- Calling on collagen; a tendon-cy for stiffer tails…
A: Crofts et al found that sharks like makos with lunate tails, also have stiffer tails. Stiffer tails are more efficient at displacing water and producing thrust. Alternatively, they found more flexible and heterocercal tails in slower swimmers like sandtigers (with a couple exceptions, see below). Several factors played into explaining why some tails are stiffer than others and it has to do with several considerations: (1) the shape, number, and arrangement of the supporting fin elements, (2) the arrangement of stiffening collagen fibers along the side of the tail, and (3) the shape and size of individual vertebrae in the tail. Shark fins are supported by cartilage rods called ceratotrichia and Crofts et al found that arranging these at smaller angles relative to the spinal column made the tail stiffer. They also found that fast-swimmers with lunate tails had more ceratotrichia relative to heterocercal tails. A similar story was found for the tiny tendon-like collagen fibers that wrap around tail tissues – the angle formed with their attachment to the spine was smaller and the overlap of these fibers on adjacent vertebrae, like cables on a suspension bridge, keep lunate tails stiffer. Essentially, increasing connectivity among skeletal bits by bundling them together, in this case the spine, makes for a more rigid tail.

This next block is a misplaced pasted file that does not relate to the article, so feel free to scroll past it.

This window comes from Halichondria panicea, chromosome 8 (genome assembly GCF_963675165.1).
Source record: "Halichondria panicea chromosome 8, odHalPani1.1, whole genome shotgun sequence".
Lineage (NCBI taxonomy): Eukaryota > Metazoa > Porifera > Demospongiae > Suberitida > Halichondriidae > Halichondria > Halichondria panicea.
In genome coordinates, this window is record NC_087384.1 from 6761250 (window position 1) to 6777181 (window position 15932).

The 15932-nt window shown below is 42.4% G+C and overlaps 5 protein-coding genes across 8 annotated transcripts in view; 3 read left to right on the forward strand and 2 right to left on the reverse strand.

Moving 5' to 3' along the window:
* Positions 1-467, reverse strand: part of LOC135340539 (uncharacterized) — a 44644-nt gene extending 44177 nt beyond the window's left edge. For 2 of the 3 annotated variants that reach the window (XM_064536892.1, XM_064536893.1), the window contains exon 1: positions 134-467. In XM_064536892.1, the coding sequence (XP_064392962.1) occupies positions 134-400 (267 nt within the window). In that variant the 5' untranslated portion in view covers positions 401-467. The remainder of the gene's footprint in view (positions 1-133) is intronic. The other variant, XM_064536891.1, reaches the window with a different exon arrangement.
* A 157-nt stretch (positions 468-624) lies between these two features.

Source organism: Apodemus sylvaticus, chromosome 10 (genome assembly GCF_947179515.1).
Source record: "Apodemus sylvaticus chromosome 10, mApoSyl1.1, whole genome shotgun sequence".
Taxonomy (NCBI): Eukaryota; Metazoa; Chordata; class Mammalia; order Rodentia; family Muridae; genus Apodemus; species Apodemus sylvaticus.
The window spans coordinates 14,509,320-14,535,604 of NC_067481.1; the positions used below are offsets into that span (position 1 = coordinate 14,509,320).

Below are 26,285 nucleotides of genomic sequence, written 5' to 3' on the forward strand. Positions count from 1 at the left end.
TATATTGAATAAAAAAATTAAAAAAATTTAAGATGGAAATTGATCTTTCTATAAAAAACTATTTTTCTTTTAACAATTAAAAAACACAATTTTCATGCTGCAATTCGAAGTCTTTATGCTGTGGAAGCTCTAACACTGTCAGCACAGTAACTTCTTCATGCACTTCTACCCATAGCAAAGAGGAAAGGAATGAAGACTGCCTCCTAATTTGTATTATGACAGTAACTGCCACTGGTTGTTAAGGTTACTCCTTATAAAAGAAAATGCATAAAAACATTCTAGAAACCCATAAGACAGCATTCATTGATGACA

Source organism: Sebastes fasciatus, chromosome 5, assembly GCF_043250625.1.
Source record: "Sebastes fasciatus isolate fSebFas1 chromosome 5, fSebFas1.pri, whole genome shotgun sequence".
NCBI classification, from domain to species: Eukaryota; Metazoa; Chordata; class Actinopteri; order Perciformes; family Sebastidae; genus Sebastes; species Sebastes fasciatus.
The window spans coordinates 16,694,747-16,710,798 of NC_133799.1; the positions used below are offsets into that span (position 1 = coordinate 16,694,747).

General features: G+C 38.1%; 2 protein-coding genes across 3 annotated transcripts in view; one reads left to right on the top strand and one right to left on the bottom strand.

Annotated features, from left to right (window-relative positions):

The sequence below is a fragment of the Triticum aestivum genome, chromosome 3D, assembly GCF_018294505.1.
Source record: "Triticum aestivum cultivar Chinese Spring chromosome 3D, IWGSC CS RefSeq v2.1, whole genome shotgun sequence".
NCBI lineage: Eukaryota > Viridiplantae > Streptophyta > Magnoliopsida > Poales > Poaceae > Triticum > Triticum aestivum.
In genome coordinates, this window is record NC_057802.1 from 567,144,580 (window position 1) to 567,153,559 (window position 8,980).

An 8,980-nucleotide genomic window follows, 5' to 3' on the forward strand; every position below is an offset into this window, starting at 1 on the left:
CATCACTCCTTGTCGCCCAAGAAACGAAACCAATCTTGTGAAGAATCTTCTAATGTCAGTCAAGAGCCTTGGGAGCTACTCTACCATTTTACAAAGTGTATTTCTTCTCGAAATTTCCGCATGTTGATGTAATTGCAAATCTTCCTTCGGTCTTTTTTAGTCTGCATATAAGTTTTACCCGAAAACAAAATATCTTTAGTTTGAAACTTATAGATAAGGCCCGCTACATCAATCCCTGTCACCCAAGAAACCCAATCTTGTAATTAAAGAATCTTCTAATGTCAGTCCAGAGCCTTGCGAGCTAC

- So what about ichthyosaur tails? Did we learn how they work?
A: Sharks and ichthyosaurs have tail skeletons arranged asymmetrically: the spinal component of the tail skeleton projects into either the upper or lower lobe of their forked tails. Crofts et al found differences in stiffness between these lobes and differences in stiffness overall among different species with different tail shapes (more lunate vs. more heterocercal). Sharks and ichthyosaurs with more lunate tails were presumably much faster, with stiffer tails able to displace water more efficiently during swimming. We also know that sharks and ichthyosaurs share a similar problem of counteracting buoyancy – sharks are negatively buoyant while ichthyosaurs are positively buoyant – and their tail shape helps correct these problems. Crofts et al also found similarities in spinal anatomy among sharks and ichthyosaurs, with more laterally-compressed vertebrae in the most-posterior parts of the tail, which helped make tails stiffer. It turns out that the similarities between sharks and ichthyosaurs is just too neat to miss and we can learn a lot about how ancient predators swam through the oceans by studying their modern analogs.